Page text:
The Thumb: Respecting the Most Valuable Digit in Major League Sports and Life

Updated: November 10, 2013
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In 2013, there have been a number of injuries in professional sports.  Oddly enough, the injury to the thumb has transcended across nearly all major leagues.  

For instance, recent World Series champion Dustin Pedroia managed to play the entire season with a torn UCL in his thumb, which he earned in a play against the New York Yankees on Opening Day.  

“It’s part of the job,” the Red Sox second baseman told ESPN

In basketball, Detroit Pistons guard Rodney Stuckey missed the season opener after breaking his right thumb, which he accidentally slammed in a car door in early October.  

Shortly thereafter, Green Bay Packer Clay Matthews suffered a Bennett’s fracture to his fifth digit while taking down the Detroit Lions quarterback.  In addition to be somewhat rare, the fracture is said to be “a very painful injury” where the bone separates from the joint, reports the Journal Sentinel

And just recently, safety Steve Gregory broke his thumb in the New England Patriots’ bout against the Pittsburgh Steelers in Week 9, just as New York Rangers captain Ryan Callahan was returning from a seven game hiatus caused by a broken thumb.

Given the amount of aggressive activities these men participate in while using their thumbs (or the number of exotic car doors they slam them in), it is not unthinkable that professional athletes would injure their shortest digits.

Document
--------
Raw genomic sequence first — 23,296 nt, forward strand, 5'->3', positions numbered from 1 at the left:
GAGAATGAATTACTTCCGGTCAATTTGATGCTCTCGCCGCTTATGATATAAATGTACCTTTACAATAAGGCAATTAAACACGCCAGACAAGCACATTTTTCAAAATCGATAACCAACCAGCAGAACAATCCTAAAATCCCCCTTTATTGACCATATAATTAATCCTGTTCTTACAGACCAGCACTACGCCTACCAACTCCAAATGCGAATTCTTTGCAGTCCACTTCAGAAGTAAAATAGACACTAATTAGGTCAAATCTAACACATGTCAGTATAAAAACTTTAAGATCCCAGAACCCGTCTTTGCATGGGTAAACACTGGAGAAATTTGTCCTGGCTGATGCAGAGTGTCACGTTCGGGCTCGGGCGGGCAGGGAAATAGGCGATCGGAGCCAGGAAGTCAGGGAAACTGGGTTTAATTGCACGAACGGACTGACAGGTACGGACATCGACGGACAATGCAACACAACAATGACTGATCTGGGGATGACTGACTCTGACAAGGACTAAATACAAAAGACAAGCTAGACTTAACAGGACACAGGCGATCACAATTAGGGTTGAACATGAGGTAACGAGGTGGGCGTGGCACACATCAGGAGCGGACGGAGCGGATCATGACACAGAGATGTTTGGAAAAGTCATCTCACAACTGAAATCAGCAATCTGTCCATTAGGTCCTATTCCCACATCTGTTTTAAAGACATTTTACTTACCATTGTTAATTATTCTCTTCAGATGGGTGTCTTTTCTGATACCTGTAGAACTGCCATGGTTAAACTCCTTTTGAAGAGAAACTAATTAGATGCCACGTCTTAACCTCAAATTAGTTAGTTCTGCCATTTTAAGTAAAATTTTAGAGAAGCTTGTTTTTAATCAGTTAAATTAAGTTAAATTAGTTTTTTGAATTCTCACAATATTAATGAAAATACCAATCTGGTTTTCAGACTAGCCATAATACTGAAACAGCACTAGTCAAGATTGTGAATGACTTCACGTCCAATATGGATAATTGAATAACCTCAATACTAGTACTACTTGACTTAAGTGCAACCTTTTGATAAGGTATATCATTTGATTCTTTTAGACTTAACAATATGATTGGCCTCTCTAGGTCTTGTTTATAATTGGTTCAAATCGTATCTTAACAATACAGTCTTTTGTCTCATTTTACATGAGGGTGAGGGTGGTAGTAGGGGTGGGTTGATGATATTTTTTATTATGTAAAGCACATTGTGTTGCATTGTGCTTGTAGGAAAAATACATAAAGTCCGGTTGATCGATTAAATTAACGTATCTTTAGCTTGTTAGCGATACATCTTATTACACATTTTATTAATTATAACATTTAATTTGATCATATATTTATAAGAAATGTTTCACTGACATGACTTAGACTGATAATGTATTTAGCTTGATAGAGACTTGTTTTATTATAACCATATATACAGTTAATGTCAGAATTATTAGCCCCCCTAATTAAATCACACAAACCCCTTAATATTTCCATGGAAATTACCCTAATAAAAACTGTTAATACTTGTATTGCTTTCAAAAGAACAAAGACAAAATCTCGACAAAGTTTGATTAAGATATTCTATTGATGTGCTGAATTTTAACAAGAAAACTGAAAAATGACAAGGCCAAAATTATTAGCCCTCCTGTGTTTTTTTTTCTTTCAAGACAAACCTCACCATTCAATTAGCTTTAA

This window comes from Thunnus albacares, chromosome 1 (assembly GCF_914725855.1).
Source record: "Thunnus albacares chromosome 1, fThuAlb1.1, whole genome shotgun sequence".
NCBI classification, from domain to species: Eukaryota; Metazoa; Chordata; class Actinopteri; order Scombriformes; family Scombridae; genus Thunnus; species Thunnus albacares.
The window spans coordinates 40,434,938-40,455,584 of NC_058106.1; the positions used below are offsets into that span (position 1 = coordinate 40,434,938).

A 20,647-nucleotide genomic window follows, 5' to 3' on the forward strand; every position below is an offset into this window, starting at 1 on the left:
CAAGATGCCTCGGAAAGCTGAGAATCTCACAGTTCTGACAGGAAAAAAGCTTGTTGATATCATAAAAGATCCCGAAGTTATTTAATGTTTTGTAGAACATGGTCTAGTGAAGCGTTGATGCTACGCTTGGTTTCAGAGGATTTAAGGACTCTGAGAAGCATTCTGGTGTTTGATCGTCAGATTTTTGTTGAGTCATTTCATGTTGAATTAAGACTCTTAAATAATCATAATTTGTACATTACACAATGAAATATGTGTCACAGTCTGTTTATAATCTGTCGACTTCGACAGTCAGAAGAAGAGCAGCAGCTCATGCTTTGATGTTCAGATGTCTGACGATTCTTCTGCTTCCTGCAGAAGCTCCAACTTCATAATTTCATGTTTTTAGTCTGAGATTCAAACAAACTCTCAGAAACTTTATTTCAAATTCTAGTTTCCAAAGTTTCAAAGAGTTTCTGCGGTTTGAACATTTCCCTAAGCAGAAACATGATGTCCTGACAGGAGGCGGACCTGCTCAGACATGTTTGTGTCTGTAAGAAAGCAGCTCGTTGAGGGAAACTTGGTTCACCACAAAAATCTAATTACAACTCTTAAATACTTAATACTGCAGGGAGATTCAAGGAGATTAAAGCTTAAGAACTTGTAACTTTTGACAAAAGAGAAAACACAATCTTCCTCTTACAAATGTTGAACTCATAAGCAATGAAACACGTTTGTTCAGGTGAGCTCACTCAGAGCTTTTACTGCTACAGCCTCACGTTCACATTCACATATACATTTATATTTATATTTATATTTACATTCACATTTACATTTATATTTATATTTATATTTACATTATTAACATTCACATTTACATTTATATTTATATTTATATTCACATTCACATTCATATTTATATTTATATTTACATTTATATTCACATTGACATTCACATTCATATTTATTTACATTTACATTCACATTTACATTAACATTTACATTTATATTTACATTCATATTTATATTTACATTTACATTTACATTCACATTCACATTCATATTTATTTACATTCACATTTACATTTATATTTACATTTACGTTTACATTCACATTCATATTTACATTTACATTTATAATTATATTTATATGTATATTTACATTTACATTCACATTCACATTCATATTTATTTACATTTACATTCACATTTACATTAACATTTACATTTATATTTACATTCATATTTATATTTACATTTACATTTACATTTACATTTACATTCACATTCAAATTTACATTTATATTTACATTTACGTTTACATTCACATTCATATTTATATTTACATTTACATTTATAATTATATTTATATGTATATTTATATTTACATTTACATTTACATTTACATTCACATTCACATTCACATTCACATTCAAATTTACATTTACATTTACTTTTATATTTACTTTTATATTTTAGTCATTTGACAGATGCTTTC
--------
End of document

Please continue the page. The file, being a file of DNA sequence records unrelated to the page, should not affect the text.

But, it is likely that these men gave much consideration to the value of their thumbs before losing their usage. 

If you recall from grade school science class, few beings have an opposable thumb, which is an adaptation that helps humans (and those few lucky primates) maneuver the iPhone 5s, grasp a bottle of Heineken and conquer other essential tasks in the wild.  

Hence, the thumb is as critical to one’s ability to grip and control a baseball, football, basketball, or hockey stick, as it is to one’s ability to increase the accuracy of their motor skills when mastering on offense or defense.  And, despite being the shortest digit, the thumb is vital to making full use of the remaining four fingers.

The Rolling Stones Keith Richards recognized the importance of having full use of his hands when he insured them for $1.6 million with Lloyd’s of London, the leading insurer of body parts.  

Likewise, Reuters reported that Real Madrid’s goalkeeper, Iker Casillas, had a similar (albeit more expensive) appreciation when he insured his mittens for 7.5 million euros.

Certainly, if either Richards or Casillas were to ever lose their outermost opposable little limb, they would cash in quick and count their losses later.

While it is likely that neither Pedroia nor Matthews, Stuckey, Gregory or Callahan have insured any of their digits in particular, these players certainly should protect their thumbs moving forward.

…and perhaps even seek Lloyd’s for an appraisal.

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